I think the best thing we all can do at this point is to wait for word from Terry and Bruno that things have been resolved satisfactorily (or not).

Ken


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#233985 03/20/08 09:03 PM
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J. Mark: Well, I'm not a European so I must be the Communist here. Your response actually invites the correct conclusion: "there will be line somewhere that can not be crossed." The question is, where? And there we are: a reasonable period. The 62 years is just an example. If a customer said, I am not waiting any longer, please refund all my money with interest, I have been waiting for delivery so long as to put you, the seller, in breach, then the court would of course deal with the facts before it in deciding whether the contract had in fact been breached by the seller. The court would inevitably either use a reasonable period or (less likely) say that the contract was never valid because there was no specified point in time within which delivery had to occur. The time period for delivery would not get extended merely because delivery was not guaranteed within a specific time frame.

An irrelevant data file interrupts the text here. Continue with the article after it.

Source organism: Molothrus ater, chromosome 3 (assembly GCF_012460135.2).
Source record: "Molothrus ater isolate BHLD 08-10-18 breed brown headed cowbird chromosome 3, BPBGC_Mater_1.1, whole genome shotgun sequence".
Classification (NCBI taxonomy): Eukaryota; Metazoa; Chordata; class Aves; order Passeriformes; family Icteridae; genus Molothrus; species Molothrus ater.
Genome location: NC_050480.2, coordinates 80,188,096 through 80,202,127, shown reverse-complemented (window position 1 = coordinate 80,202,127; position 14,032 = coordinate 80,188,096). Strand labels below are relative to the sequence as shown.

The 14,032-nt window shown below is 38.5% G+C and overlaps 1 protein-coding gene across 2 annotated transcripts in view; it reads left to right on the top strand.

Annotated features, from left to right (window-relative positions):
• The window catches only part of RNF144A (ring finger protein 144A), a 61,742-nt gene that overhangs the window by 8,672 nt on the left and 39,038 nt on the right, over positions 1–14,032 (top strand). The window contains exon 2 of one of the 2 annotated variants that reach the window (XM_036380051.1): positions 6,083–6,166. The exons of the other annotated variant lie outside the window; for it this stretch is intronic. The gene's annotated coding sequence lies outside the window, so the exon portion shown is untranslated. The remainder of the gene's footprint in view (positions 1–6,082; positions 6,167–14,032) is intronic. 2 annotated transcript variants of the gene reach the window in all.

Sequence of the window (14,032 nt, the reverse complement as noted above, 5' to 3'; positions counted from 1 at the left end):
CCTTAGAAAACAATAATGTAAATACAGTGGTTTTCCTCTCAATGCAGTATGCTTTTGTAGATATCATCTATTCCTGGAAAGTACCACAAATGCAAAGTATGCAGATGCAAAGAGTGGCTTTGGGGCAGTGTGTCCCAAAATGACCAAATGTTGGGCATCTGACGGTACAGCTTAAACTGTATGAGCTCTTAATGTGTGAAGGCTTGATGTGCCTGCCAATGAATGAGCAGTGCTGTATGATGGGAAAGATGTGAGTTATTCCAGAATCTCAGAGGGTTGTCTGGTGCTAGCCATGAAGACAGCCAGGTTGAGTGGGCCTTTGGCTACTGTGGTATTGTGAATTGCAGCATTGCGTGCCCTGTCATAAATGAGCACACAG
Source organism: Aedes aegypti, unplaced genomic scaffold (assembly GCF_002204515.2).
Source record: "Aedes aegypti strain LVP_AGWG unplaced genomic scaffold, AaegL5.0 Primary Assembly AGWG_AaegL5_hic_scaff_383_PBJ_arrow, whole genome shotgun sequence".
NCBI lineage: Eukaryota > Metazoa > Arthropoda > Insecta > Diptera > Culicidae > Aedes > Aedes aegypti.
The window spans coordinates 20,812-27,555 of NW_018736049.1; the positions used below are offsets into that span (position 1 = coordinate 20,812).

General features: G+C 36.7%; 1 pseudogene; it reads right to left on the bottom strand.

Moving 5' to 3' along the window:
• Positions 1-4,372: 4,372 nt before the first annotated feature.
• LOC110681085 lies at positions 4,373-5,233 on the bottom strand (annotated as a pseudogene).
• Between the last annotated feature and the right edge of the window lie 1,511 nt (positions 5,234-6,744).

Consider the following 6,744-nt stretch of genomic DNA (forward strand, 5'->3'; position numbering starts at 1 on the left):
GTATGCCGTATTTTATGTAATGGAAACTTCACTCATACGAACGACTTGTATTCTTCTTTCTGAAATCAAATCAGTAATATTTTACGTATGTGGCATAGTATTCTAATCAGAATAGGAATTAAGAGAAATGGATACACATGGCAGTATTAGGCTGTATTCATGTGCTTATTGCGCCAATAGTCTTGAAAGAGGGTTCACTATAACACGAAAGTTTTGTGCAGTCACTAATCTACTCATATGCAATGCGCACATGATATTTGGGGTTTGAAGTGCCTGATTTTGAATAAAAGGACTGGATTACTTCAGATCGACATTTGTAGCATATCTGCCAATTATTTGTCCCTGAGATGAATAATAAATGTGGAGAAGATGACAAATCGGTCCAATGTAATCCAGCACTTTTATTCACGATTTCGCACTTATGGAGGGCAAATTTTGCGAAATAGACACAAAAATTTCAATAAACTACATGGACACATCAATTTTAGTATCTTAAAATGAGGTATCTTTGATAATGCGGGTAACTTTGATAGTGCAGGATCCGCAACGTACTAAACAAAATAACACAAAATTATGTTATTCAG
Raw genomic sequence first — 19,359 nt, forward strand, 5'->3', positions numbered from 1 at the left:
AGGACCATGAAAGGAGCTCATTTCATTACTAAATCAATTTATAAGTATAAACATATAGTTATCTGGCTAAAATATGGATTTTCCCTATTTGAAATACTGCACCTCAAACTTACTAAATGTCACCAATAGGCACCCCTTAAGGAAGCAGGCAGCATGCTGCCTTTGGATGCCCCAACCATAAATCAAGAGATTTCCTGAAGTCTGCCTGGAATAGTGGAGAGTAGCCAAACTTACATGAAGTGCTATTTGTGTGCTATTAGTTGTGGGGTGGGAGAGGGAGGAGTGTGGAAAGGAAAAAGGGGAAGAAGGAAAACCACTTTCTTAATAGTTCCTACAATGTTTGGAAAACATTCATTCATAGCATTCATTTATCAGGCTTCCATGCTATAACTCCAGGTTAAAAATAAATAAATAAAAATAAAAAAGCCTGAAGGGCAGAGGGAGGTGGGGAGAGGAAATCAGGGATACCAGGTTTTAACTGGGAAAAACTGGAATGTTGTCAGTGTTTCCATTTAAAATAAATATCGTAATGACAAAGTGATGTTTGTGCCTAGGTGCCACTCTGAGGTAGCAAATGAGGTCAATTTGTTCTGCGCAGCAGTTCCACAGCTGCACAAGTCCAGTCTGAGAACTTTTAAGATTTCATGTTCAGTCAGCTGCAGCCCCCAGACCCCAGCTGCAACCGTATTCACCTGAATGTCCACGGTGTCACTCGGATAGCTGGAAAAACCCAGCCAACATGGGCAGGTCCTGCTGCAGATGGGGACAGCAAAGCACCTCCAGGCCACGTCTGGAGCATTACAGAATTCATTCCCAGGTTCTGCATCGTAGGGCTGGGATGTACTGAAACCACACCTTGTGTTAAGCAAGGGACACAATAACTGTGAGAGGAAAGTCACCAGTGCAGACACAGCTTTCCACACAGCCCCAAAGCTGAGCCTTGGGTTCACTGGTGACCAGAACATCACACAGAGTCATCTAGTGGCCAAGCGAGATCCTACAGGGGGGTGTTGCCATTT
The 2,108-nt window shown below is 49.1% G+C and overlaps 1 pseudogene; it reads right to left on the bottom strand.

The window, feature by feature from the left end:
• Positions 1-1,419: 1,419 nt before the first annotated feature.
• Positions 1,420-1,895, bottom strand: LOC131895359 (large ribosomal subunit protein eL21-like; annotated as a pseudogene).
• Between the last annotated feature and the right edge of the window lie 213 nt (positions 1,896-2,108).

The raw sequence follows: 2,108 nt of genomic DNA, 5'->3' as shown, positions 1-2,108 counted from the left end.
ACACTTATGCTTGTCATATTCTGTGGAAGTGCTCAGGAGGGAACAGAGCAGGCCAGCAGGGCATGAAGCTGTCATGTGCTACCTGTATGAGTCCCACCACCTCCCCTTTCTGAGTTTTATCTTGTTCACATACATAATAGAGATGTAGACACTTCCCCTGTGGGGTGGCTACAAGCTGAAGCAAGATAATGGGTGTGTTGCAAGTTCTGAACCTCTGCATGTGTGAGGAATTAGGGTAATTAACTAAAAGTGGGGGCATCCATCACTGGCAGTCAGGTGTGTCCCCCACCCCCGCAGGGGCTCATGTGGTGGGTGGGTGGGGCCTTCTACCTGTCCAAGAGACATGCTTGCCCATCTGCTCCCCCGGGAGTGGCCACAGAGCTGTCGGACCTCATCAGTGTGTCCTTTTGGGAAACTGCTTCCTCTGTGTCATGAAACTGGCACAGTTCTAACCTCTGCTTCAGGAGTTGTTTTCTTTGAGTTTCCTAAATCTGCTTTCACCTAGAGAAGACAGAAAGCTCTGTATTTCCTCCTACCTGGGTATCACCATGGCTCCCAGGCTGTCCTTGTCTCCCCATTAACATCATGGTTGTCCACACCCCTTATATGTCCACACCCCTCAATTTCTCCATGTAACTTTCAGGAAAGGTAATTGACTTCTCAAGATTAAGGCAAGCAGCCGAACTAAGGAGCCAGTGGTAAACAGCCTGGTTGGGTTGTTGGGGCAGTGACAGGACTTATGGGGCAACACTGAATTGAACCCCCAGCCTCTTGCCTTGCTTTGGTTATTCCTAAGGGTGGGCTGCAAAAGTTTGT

If this statement of the law makes me, the judge, and the authors of the Uniform Commercial Code into Communists, then so be it. Karl Llewellyn would be astonished. So would the judge, I imagine.

It is clear, incidentally, that we are no longer talking about any specific sales situation, but rather about piano sales (actually all sales) generally. I am finding this dialogue very interesting, as it parallels a lot of discussions in the law about contracts and when judicial participation (interference, to some) is mandated. Threads on this forum often wander from their original point of origin--that is one thing that makes the exchanges so interesting and entertaining.

#233986 03/20/08 09:09 PM
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Karl Llewellyn? Well, he has the same first name as another guy I've heard of who I'm pretty sure was a communist. So that just proves my point!

Sorry, Ken... I'm outa here now. I hear ya.


Edit: Rank, I agree completely. It almost feels like law school again, and I really enjoyed law school. Too bad we can't be doing this over a beer somewhere. smile